WTF of the Week: Food prices soar
Between stories on NPR and this story online, I’ve been hearing a lot about how food prices jumped 4 percent in the United States in 2007 and how some are predicting a 4.5 percent jump in 2008. How food inflation in the United States is the worst in 17 years.
At first, I just shrugged. I mean, what can we, the average Joe and Jane, do about it? Not much. After all, the economy is in the toilet thanks to the mortgage crisis. The dollar is trading at its lowest rate in 13 years. Inflation is around 4 percent, about twice that of this time last year. Basically, the United States is screwed, at least in the short term.
But then I heard about one of the major causes of the rising food prices, and I nearly lost it. All signs point to ethanol. In the United States, ethanol primarily is made from corn. Ethanol is required by the federal government because it is a “green” alternative to standard fuel (although that has been debated quite a bit lately). And the government subsidizes the bejeezus out of ethanol, which makes corn farmers and fuel makers happy.
But what about cattle and pig farmers, who feed their herds corn? Or dairy farmers, who also feed their cows corn? What about Mexico, where the price of corn is so expensive that many residents can’t afford to purchase tortillas? What about other countries that rely on U.S. corn exports for food, not just for fuel? Well, they are all screwed because as more ethanol is made (and required), less is available to eat. So corn prices rise, and all other food prices rise with it. Here’s an interesting statistic from NPR to put it into perspective: The corn used to fill a 25-gallon tank of ethanol in an SUV will feed one person for a year.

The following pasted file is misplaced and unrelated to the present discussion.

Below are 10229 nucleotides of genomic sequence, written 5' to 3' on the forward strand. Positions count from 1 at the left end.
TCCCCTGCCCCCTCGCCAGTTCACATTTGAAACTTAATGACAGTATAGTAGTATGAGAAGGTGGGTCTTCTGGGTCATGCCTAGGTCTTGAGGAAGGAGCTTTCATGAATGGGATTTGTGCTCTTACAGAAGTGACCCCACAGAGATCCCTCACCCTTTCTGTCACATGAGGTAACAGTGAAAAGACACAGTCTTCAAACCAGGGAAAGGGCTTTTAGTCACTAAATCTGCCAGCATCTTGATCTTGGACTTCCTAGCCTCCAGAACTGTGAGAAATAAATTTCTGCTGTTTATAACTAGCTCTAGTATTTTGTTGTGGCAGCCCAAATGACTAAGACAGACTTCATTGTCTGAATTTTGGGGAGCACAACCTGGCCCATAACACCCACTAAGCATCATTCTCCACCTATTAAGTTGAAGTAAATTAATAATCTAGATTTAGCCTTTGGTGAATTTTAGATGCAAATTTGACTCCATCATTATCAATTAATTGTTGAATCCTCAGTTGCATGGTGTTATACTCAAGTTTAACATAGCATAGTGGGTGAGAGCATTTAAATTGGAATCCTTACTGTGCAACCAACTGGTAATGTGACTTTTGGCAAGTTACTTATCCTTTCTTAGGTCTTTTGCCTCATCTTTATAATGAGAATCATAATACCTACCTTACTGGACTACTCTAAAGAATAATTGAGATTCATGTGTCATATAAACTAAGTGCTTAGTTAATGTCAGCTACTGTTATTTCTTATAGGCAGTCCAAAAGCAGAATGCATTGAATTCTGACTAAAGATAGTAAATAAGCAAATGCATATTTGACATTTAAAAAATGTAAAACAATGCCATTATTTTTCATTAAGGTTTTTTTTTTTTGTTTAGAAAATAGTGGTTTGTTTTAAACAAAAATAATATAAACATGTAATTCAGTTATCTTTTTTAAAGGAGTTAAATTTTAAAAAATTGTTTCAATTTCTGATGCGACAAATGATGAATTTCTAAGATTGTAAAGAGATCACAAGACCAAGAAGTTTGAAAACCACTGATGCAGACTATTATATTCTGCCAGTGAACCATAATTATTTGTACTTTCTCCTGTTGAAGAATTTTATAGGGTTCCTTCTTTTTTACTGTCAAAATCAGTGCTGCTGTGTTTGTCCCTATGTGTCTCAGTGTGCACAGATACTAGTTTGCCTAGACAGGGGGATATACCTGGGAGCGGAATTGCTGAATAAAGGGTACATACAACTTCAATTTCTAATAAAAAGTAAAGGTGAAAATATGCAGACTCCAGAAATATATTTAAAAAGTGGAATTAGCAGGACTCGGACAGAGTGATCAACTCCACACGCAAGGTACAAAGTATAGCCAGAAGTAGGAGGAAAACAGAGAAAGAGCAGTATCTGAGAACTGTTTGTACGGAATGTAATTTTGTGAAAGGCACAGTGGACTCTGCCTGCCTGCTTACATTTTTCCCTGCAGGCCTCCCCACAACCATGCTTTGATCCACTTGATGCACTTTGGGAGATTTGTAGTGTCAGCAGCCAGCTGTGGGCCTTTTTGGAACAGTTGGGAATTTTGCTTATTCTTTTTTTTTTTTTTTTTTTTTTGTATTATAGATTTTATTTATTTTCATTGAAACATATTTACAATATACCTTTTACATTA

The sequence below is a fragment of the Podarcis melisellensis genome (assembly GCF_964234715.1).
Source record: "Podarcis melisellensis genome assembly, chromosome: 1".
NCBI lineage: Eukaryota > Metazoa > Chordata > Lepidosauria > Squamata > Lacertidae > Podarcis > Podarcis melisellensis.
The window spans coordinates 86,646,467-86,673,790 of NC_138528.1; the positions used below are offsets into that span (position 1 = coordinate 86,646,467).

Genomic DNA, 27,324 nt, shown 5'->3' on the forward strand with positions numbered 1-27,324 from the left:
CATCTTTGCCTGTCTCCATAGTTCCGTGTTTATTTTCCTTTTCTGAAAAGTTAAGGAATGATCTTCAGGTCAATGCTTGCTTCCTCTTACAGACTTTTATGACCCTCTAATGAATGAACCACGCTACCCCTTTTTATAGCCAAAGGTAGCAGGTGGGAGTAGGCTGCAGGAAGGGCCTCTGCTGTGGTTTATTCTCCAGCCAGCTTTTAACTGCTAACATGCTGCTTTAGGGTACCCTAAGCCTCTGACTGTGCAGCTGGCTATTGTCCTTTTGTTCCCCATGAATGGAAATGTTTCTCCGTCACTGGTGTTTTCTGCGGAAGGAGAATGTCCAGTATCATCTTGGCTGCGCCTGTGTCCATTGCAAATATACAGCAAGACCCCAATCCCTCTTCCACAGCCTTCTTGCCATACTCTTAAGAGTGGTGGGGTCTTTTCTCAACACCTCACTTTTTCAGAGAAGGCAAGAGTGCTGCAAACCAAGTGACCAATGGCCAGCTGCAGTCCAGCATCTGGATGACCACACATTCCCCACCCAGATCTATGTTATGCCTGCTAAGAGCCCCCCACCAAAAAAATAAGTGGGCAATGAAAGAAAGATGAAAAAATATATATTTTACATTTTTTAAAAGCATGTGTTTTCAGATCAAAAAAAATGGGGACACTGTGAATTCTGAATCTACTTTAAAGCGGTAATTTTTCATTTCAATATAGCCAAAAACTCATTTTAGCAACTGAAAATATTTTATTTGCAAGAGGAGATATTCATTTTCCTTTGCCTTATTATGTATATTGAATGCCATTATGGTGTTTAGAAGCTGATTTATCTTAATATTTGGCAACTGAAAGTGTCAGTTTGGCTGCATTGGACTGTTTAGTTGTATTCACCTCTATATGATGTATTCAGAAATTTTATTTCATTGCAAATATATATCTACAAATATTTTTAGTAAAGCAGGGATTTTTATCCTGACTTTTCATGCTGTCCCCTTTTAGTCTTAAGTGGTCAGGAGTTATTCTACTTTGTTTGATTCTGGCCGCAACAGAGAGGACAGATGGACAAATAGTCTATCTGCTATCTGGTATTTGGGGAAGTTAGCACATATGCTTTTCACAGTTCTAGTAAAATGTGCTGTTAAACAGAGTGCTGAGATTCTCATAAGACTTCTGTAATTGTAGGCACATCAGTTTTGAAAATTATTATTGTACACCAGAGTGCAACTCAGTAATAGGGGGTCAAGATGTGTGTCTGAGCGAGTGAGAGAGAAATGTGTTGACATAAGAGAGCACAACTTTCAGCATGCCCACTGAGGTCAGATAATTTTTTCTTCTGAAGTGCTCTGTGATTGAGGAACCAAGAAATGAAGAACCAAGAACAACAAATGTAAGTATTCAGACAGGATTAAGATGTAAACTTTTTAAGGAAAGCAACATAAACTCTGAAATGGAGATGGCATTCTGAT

The results are sky-high food costs and, this past weekend, food riots in Bangladesh, Egypt, Mozambique and Haiti. In poor countries, food costs have soared 75 percent or more in the past few months. In Haiti, the riots led to the removal of the prime minister.
So there are two logical options: Corn farmers should plant more corn to feed the demand, and/or the federal government should at least temporarily relax the ethanol requirements. I assume farmers are going to try to plant more corn, but that’s not an immediate fix. So we have to rely on the government to do the right thing, but they aren’t. Big shock, I know.
Surrounded by all of this bad news, I can only latch on to three bits of good news:
• First, we Americans on average spend only 7 percent of our money on food. That is the lowest in the world. So we still have plenty of money for other expenses; we just need to be smarter about how we manage our money.
• Second, we can always plant more food. I have no doubt that farmers everywhere are working on that.
• Third, NPR reported in the same food prices story that the United States accounts for 40 percent of the world’s food donations. That is incredible, even for this nation of abundance. Good job, America. Keep up the good work.